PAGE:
Four gene variants, all members of the glutamate receptor gene family, appear to be involved in vital brain signaling pathways in a sub-set of children with ADHD (attention deficit hyperactivity disorder), researchers from the Center for Applied Genomics at The Children’s Hospital of Philadelphia reported in the journal Nature Genetics. The authors add that their findings could help create drugs that target those pathways, offering potential therapies for ADHD patients with those specific gene variants. There are an estimated half-a-million American children with ADHD and these gene variants.
Study leader Hakon Hakonarson, M.D., Ph.D., said:
“At least 10 percent of the ADHD patients in our sample have these particular genetic variants. The genes involved affect neurotransmitter systems in the brain that have been implicated in ADHD, and we now have a genetic explanation for this link that applies to a subset of children with the disorder.”
ADHD, which is thought to affect about 7% of kids of school age and a smaller percentage of adults, is a complex neuropsychiatric disorder. ADHD has several subtypes, with varying symptoms that may include short attention span, impulsivity, and overactivity.
ADHD tends to run in families, nobody is sure what causes it – scientists and experts believe it is mainly caused by many genes which interact in certain ways. Although drugs are frequently prescribed for ADHD, they do not always work, especially if symptoms are severe.
The researchers carried out a study involving 1,000 kids with ADHD from a database at the Children’s Hospital of Philadelphia; they were compared with 4,100 others of the same age who did not have ADHD (controls). They did whole-genome analyses of all of them.
The scientists were looking for CNVs (copy number variations) – duplications or deletions of DNA sequences. They then compared these preliminary findings with various cohorts, made up of 2,500 kids with and 9,200 without ADHD. All the children where Caucasian.
They identified four genes with a considerably greater number of CNVs in the ADHD children. They were all glutamate receptor (GMR) genes. The one with the strongest result was gene GMR5.
Glutamate is an amino acid, one of the 20 AAa used to make all of the proteins in our body, it transmits signals between brain neurons – it is a neurotransmitter.
“Members of the GMR gene family, along with genes they interact with, affect nerve transmission, the formation of neurons, and interconnections in the brain, so the fact that children with ADHD are more likely to have alterations in these genes reinforces previous evidence that the GRM pathway is important in ADHD. Our findings get to the cause of the ADHD symptoms in a subset of children with the disease.”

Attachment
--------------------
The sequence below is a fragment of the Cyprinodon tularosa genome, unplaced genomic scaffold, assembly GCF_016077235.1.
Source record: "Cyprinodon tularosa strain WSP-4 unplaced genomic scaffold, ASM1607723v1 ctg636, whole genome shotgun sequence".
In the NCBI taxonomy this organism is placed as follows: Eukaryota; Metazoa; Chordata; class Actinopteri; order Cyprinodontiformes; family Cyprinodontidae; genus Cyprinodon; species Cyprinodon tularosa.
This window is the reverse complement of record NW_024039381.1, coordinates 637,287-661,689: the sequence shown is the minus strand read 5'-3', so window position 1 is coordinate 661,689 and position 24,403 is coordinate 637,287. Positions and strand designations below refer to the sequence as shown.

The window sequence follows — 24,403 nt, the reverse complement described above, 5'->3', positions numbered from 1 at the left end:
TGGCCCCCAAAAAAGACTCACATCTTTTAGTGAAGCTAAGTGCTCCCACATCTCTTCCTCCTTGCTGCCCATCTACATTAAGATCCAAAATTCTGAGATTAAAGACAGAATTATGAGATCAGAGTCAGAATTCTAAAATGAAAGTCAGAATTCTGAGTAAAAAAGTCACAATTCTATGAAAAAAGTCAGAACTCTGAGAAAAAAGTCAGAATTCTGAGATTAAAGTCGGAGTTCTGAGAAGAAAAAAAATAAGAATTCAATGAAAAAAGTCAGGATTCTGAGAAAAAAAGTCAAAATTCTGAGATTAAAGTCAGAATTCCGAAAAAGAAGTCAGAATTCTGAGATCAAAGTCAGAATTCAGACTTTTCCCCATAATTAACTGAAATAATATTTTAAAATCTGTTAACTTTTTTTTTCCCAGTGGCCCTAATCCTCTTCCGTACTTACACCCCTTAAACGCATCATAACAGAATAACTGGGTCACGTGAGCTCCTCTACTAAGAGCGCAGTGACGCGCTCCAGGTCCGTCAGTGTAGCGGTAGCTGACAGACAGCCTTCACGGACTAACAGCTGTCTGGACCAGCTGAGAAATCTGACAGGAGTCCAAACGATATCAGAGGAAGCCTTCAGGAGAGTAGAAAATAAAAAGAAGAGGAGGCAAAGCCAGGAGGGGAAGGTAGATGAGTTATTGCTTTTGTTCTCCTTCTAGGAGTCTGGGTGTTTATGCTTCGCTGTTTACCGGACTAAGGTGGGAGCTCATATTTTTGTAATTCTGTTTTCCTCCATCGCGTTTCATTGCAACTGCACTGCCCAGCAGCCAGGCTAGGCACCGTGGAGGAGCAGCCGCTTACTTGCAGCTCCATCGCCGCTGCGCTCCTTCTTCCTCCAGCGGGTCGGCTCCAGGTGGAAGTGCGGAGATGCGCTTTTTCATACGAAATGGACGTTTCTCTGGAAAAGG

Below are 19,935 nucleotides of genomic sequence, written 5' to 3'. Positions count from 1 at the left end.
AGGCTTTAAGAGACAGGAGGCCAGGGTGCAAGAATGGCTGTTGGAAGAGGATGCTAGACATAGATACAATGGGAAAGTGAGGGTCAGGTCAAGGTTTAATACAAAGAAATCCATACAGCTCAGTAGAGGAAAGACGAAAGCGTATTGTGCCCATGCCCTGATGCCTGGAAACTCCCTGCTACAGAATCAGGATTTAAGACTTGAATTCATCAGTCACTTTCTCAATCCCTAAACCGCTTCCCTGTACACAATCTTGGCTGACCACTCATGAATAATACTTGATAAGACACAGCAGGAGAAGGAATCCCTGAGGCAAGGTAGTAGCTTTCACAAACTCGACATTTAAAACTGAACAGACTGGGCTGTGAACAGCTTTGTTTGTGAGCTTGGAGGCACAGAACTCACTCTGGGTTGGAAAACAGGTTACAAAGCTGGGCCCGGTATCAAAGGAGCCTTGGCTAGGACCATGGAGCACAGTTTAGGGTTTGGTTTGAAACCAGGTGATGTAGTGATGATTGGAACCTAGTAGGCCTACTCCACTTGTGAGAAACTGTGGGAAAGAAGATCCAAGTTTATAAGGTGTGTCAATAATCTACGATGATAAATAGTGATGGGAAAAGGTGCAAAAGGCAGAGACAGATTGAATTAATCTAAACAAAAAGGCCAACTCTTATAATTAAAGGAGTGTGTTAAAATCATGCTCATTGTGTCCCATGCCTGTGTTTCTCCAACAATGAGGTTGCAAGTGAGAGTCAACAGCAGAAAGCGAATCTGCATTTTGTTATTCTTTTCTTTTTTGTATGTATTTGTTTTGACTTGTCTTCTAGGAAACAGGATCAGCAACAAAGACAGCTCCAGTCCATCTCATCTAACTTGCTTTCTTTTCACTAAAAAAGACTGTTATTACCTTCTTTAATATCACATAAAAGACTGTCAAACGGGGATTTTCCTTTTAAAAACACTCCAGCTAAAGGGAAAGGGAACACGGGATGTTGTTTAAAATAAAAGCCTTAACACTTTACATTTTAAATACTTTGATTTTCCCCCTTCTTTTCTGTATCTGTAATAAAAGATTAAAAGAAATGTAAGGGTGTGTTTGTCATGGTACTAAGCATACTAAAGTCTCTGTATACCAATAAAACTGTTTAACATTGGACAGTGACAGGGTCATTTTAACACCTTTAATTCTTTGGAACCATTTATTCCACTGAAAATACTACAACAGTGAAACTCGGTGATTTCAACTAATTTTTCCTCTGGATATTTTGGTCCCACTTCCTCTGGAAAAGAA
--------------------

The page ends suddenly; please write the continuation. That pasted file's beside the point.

Co-first author Josephine Elia, M.D., said:
“ADHD is a highly heterogeneous disorder, and separating out the different subgroups of genetic mutations that these children have is very important.”
Dr. Elia, an ADHD expert, explains that thousands of genes may be involved in ADHD risk. However, finding a gene family which might be a major contributory factor in 10% of ADHD cases is a major breakthrough. 5.2 million children in the United States have been diagnosed with ADHD (overall), says the CDC (Centers for Disease Control and Prevention).
Their findings are consistent with those done with animal models, brain imaging studies and other investigations, Elia wrote, showing that these pathways play a vital role in certain types of ADHD cases.
Dr. Elia explained:
“This research will allow new therapies to be developed that are tailored to treating underlying causes of ADHD. This is another step toward individualizing treatment to a child’s genetic profile.”
Hakonarson believes his team’s findings will trigger further research and subsequent discoveries of ADHD-related genes along the GMR signaling pathways. According to current research, carefully selected GRM agonists could be used in human studies to determine whether they might have potential as therapies for ADHD patients with particular CNVs. Preclinical studies will need to be carried out first on candidate medications.
Written by Christian Nordqvist